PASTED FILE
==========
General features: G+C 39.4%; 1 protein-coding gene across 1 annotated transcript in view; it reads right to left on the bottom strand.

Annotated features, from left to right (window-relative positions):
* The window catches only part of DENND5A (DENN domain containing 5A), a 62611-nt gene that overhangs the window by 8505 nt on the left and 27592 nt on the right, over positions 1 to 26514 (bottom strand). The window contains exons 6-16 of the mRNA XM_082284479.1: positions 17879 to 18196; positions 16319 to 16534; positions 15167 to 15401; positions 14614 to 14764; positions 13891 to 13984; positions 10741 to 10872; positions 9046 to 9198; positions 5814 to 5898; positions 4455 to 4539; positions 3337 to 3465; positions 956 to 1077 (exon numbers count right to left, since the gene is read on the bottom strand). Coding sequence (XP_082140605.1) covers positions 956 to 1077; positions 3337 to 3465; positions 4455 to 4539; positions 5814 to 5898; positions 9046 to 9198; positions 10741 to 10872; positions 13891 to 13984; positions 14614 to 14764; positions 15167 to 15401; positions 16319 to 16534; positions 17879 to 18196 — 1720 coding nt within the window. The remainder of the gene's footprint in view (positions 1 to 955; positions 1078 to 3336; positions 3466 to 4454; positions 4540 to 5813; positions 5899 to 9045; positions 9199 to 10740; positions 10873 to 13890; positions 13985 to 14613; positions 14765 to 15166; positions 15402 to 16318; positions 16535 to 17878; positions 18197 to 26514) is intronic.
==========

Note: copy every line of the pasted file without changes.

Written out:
General features: G+C 39.4%; 1 protein-coding gene across 1 annotated transcript in view; it reads right to left on the bottom strand.

Annotated features, from left to right (window-relative positions):
* The window catches only part of DENND5A (DENN domain containing 5A), a 62611-nt gene that overhangs the window by 8505 nt on the left and 27592 nt on the right, over positions 1 to 26514 (bottom strand). The window contains exons 6-16 of the mRNA XM_082284479.1: positions 17879 to 18196; positions 16319 to 16534; positions 15167 to 15401; positions 14614 to 14764; positions 13891 to 13984; positions 10741 to 10872; positions 9046 to 9198; positions 5814 to 5898; positions 4455 to 4539; positions 3337 to 3465; positions 956 to 1077 (exon numbers count right to left, since the gene is read on the bottom strand). Coding sequence (XP_082140605.1) covers positions 956 to 1077; positions 3337 to 3465; positions 4455 to 4539; positions 5814 to 5898; positions 9046 to 9198; positions 10741 to 10872; positions 13891 to 13984; positions 14614 to 14764; positions 15167 to 15401; positions 16319 to 16534; positions 17879 to 18196 — 1720 coding nt within the window. The remainder of the gene's footprint in view (positions 1 to 955; positions 1078 to 3336; positions 3466 to 4454; positions 4540 to 5813; positions 5899 to 9045; positions 9199 to 10740; positions 10873 to 13890; positions 13985 to 14613; positions 14765 to 15166; positions 15402 to 16318; positions 16535 to 17878; positions 18197 to 26514) is intronic.